‘Senior freeze’ tax program riddled with errors, lax oversight, Sun-Times finds
Cook County Assessor Fritz Kaegi admits his office made numerous errors managing a program that shifted $250 million last year in taxes from eligible seniors onto everyone else.
The 3,300-square-foot condo in Water Tower Place isn’t on the ocean, like owners Barbara Kaplan Israel and Martin Israel’s place in Florida, but it does have jaw-dropping views of Lake Michigan.
They want to sell. Asking price: $3.3 million.
They’ve had the place for decades. Their property tax bill last year for their condo on the Magnificent Mile? Just $2,502.
The Israels — who pay $19,000 a year in property taxes on their oceanfront condo in Boca Raton, Florida — pay so little in Cook County property taxes thanks to a law the Illinois Legislature passed three decades ago establishing what’s called the “senior citizens assessment freeze homestead exemption” and problems with how the Cook County assessor’s office manages the program.
Legislators portrayed the senior freezes as a way to protect homeowners over 65 years old, many on fixed incomes, from being hit with big tax increases if, thanks to gentrification and booming development, home values and property taxes in their neighborhoods shot up, creating financial hardships for older residents.
In Cook County, though, officials admit the program is riddled with errors. And oversight is so lax that they don’t even try to verify that applicants meet the household income threshold of no more than $65,000 a year.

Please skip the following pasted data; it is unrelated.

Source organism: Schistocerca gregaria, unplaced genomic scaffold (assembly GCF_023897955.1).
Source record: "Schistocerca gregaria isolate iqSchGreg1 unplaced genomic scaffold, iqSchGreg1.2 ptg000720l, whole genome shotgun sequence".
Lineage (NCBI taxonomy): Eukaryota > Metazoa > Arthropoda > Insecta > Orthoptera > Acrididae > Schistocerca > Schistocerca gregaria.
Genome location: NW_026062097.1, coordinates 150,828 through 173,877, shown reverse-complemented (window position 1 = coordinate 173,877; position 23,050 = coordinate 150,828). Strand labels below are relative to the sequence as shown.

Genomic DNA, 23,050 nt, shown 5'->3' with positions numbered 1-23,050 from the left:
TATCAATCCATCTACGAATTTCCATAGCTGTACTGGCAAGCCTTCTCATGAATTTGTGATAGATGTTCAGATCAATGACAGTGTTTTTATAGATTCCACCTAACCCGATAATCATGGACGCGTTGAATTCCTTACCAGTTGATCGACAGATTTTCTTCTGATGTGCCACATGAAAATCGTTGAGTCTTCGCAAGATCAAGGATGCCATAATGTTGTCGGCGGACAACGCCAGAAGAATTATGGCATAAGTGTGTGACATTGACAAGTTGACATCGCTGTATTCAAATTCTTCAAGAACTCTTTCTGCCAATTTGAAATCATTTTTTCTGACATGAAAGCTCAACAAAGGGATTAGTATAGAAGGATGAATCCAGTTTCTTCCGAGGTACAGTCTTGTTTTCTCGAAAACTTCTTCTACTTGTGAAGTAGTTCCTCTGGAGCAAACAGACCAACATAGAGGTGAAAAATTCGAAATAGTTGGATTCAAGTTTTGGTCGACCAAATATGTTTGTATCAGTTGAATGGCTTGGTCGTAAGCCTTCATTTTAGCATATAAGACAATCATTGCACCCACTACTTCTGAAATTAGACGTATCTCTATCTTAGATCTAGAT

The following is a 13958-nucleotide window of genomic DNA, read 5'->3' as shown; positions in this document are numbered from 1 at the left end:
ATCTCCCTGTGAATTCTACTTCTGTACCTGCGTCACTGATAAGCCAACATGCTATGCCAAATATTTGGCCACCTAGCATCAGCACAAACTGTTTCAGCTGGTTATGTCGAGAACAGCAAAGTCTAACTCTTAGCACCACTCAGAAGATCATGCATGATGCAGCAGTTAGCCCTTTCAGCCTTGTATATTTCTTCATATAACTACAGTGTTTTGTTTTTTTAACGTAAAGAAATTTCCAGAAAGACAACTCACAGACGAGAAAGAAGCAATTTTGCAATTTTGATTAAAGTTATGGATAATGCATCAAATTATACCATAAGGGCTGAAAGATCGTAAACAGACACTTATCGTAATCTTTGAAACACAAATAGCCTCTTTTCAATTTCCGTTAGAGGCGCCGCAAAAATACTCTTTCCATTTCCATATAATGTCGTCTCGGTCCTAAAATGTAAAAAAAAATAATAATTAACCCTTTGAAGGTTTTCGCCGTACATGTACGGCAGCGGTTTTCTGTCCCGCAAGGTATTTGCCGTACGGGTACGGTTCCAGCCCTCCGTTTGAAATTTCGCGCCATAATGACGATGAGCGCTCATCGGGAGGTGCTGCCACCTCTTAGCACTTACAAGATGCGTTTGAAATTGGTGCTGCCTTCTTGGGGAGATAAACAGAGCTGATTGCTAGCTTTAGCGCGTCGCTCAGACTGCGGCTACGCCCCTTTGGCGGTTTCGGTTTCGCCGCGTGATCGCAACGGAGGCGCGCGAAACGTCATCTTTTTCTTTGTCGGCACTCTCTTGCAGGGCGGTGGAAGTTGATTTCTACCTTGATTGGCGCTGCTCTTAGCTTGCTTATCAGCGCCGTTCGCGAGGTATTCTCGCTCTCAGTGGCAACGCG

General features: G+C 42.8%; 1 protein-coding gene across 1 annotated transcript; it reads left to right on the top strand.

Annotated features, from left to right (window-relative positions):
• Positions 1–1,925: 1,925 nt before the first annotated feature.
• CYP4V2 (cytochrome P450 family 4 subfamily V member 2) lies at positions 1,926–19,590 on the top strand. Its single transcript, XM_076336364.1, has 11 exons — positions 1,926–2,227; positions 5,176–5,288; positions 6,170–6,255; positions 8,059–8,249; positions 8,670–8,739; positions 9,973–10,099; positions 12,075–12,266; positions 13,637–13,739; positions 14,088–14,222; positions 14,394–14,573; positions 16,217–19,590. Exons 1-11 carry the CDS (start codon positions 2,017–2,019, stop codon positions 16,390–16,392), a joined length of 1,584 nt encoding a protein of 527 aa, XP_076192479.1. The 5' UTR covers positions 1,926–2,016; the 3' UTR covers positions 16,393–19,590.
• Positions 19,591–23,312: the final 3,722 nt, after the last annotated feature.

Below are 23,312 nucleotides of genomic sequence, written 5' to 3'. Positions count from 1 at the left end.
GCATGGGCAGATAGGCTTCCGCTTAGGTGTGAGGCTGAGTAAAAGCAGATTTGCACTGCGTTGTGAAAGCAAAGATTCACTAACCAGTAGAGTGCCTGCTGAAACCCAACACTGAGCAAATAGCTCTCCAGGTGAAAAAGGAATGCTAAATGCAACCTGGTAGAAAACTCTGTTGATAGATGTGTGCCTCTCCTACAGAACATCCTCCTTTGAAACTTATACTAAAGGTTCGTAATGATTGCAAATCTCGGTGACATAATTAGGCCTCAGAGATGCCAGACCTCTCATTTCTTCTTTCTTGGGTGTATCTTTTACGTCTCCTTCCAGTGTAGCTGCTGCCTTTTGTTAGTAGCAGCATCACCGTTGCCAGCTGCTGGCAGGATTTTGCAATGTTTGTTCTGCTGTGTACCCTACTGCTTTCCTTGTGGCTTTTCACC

That’s according to a Chicago Sun-Times investigation that found:
- Cook County Assessor Fritz Kaegi’s office admits it’s made numerous errors in calculating the property tax savings under the senior freeze program — which totaled $250 million last year in savings for eligible seniors, a tax burden that’s shifted onto all other owners of the county’s 1.77 million properties, including low-income homeowners under 65. The county billed $15.6 billion last year, $8.8 billion of it from 1.6 million residential properties.
- The county agency blames its bad math on problems with a mainframe computer that often undervalues properties. A spokesman for the assessor’s office says the only way it can check and verify its figures for seniors covered by the assessment freeze would be to recalculate every one of the 144,904 properties getting the senior citizen assessment freeze one at a time, which the assessor’s office says it doesn’t have the staffing to do.
- The assessor’s office and the Illinois Department of Revenue take taxpayers’ word regarding their income, with no proof required. Applicants for the senior freezes are required only to sign notarized documents swearing that their total household income is no higher than the maximum allowed, currently pegged at $65,000. Seniors don’t have to present any proof of their income, such as tax returns. And Cook County doesn’t consider anything else — such as how many other properties an applicant owns.